My Favourite Book: Journey By Moonlight

Kevin Doalty Brophy reviews his favourite psychological novel and describes its inspirations from the works of Dostoyevsky and Woolf.

 

Published in 1937, Journey By Moonlight is Antal Szerb’s masterpiece pertaining to nostalgia-induced ennui. It is during his honeymoon in Venice with his beautiful wife Erzsi that the protagonist, Mihály, comes to terms with the degree of freedom he has lost to the social mores of adulthood he cannot escape. Yearning to somehow return to his adolescence, Mihály is compelled to reveal to Erzsi the details of his past that he has kept from her.

 

As if awakening the spirits of the past, an unexpected encounter with a previous friend and rebel, János, in Ravenna, commences an adventure. After abandoning Erzsi at a train station, Mihály goes off in search of his devoutly religious friend, Ervin in a desperate bid to reconcile his conflicting feelings for the past and present.  This is merely a stepping-stone to finding the elusive and mysterious Éva, who Mihály was hopelessly in love with as a teenager and is the only one capable of illuminating his way in life.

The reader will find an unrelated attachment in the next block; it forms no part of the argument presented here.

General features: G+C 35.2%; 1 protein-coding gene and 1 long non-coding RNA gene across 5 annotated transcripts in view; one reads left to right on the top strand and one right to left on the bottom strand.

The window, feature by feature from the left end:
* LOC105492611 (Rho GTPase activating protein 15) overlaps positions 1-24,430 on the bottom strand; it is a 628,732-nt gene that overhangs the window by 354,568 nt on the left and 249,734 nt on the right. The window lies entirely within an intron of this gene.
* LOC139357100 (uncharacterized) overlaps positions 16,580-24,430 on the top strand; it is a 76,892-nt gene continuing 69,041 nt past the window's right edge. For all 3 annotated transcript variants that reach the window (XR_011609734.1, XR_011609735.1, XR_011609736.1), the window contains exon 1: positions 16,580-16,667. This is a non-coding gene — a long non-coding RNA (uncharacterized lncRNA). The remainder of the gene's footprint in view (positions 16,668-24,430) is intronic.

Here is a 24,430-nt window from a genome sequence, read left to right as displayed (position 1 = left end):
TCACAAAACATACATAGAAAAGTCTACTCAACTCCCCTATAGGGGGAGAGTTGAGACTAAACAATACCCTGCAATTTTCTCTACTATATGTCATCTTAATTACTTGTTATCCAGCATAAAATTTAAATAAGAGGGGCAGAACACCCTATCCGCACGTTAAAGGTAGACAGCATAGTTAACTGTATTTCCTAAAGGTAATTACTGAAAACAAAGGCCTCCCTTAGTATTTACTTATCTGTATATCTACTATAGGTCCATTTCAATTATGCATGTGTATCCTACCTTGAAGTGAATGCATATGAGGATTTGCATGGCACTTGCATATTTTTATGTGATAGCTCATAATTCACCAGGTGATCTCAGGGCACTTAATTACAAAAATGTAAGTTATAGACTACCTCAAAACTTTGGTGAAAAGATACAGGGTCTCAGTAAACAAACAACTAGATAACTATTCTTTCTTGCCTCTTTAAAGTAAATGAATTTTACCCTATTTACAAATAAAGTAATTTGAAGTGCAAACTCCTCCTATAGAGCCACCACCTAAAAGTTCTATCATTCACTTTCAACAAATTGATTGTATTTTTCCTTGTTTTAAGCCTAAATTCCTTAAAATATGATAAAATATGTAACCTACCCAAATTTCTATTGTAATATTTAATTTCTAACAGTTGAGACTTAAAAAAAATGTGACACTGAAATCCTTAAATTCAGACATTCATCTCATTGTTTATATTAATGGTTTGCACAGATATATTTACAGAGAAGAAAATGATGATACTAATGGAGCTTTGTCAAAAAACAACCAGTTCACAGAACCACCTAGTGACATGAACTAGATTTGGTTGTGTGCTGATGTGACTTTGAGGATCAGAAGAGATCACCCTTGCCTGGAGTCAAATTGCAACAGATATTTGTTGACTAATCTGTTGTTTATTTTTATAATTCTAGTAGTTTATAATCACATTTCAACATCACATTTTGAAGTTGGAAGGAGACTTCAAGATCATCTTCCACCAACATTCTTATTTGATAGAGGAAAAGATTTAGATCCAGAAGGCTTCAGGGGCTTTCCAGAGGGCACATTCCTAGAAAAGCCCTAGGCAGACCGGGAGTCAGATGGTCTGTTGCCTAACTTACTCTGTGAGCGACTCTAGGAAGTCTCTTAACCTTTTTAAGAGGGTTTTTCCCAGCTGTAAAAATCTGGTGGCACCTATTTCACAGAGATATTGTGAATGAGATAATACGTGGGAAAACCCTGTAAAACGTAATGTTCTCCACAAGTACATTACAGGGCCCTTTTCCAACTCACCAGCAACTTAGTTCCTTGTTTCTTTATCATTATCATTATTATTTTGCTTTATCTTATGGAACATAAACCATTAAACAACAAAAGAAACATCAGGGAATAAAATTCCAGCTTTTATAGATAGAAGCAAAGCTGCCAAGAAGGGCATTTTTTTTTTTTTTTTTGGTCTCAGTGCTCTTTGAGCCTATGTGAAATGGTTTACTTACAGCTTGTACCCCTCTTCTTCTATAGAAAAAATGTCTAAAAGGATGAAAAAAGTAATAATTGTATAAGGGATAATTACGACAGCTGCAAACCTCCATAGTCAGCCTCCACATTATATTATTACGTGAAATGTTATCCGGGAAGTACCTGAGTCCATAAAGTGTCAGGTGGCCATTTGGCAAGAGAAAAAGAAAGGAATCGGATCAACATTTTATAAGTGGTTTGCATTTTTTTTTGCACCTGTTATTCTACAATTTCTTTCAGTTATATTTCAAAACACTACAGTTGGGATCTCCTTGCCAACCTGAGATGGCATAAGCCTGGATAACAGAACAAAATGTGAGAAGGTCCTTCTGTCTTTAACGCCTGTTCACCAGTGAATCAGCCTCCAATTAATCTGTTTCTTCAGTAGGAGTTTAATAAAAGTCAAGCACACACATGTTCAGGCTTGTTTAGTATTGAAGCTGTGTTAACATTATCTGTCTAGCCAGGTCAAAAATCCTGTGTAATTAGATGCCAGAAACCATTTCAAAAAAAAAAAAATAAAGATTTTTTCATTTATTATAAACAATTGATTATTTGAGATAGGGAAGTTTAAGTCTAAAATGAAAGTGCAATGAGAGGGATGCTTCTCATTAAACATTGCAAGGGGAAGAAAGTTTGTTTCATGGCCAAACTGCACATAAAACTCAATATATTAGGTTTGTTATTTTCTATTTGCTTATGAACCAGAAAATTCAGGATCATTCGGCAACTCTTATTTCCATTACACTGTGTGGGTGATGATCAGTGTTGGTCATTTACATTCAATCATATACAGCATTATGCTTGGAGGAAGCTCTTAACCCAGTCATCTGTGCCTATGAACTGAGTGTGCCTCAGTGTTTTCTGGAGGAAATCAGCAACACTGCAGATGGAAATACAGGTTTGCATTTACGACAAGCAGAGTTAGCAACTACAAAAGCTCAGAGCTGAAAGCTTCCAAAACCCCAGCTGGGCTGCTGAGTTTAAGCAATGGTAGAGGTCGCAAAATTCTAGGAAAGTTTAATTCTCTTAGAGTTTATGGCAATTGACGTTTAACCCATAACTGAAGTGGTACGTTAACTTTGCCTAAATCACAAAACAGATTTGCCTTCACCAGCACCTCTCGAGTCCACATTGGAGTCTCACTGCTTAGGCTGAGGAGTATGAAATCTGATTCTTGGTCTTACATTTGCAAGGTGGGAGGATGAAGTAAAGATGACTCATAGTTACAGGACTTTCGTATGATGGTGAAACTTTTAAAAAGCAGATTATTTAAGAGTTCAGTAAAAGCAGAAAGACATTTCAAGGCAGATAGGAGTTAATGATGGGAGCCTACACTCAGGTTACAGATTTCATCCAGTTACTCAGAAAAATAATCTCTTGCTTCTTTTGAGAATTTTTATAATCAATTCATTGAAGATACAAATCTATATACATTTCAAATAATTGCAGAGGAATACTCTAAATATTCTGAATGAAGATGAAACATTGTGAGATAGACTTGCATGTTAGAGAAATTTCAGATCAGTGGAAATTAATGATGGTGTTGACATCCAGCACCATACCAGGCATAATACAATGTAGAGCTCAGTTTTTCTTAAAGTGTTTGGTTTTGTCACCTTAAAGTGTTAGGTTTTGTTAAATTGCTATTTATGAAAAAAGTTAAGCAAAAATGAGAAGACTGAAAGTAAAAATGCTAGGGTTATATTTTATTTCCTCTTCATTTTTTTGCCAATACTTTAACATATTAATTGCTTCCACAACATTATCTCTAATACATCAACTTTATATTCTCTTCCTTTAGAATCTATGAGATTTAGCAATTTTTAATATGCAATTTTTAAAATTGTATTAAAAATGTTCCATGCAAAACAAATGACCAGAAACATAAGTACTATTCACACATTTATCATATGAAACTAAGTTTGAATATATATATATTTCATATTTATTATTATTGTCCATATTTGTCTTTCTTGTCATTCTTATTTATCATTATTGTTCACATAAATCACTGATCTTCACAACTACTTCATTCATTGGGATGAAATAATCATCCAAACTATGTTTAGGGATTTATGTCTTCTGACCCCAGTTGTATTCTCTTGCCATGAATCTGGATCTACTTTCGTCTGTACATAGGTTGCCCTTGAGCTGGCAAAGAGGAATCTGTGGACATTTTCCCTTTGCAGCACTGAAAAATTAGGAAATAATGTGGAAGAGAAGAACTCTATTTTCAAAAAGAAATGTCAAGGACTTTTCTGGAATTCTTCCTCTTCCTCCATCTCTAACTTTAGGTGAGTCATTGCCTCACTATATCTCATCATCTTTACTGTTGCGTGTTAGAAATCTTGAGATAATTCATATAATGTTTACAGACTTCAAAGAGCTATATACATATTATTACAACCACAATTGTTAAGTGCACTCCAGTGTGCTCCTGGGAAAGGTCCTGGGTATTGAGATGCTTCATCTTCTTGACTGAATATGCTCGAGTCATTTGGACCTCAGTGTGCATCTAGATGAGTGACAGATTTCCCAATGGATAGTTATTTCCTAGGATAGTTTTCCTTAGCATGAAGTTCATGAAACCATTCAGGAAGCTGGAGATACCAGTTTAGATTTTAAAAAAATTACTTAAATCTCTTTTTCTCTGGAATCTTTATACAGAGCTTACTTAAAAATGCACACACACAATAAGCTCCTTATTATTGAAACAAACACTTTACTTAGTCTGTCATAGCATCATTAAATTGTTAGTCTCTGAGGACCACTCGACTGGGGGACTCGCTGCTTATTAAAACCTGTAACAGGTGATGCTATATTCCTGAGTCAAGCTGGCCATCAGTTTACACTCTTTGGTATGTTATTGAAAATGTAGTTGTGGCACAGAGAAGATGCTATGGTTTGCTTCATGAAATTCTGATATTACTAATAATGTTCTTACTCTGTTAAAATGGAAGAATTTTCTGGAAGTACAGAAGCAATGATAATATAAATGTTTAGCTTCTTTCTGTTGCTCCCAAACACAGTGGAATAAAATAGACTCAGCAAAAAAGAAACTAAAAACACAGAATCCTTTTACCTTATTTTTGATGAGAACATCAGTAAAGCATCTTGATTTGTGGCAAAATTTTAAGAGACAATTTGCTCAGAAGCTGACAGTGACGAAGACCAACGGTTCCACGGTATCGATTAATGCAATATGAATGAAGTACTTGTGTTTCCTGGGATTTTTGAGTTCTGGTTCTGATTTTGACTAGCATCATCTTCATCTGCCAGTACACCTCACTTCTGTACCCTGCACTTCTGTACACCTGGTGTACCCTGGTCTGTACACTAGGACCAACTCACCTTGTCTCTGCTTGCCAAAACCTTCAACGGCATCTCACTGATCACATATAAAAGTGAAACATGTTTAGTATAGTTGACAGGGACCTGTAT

“Szerb’s style is whimsical and deft. Perhaps most compelling of all are the characters themselves, fully realised and endlessly intriguing”

The language employed in the Pushkin Press edition, translated from the original Hungarian by Len Rix, is masterful. The pacing itself is marvellous, with unpredictable twists and turns to keep the reader engaged. Szerb’s style is whimsical and deft. Perhaps most compelling of all are the characters themselves, fully realised and endlessly intriguing.

 

Regarded as a seminal text of magical realism and modernism, a pinnacle of twentieth-century Hungarian literature, I prefer instead to view it as a spiritual successor to Freud and Jung, Schnitzler and Breton, because Journey By Moonlight is, fundamentally, a towering work of psychoanalytical surrealism. In the case of Journey By Moonlight, Szerb crafted a psychological novel on par with the oeuvres of Dostoyevsky and Woolf.

“At the crux of the novel is a psychological case study of Mihály as he reckons with his own impermanence.”

Journey By Moonlight blurs the lines between fact and fiction, dreams and reality. At the crux of the novel is a psychological case study of Mihály as he reckons with his own impermanence. His yearning for Éva transcends infatuation – the mystery of her character, the conflation of sexual allure with the promise of death, represents his difficult choice: to continue living his life or submit himself to oblivion? Journey By Moonlight posits that to go on living can possibly contribute to a redemption of the finitude of consciousness.